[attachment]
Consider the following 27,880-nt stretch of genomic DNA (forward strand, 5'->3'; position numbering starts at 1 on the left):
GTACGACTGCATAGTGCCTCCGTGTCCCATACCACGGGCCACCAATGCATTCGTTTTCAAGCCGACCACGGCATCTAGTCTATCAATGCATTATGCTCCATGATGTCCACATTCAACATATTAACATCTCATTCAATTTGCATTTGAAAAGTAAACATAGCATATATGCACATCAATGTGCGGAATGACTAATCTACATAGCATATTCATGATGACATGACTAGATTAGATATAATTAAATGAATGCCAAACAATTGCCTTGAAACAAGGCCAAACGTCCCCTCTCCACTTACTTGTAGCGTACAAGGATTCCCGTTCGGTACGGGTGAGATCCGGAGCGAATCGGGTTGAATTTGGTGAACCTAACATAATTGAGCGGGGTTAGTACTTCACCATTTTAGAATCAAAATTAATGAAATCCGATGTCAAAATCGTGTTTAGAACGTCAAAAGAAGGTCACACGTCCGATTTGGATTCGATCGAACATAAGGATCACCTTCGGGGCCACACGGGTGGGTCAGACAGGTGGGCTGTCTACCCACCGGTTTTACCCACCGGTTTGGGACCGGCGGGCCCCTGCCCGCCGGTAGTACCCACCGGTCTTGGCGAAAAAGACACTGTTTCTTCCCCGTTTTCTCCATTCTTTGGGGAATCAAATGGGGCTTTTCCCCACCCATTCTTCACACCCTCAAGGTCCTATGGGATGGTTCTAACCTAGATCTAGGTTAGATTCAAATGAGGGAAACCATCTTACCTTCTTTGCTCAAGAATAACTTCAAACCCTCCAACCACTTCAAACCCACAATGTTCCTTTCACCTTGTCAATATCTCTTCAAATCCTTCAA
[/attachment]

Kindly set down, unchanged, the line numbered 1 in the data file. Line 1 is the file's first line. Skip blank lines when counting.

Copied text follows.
Consider the following 27,880-nt stretch of genomic DNA (forward strand, 5'->3'; position numbering starts at 1 on the left):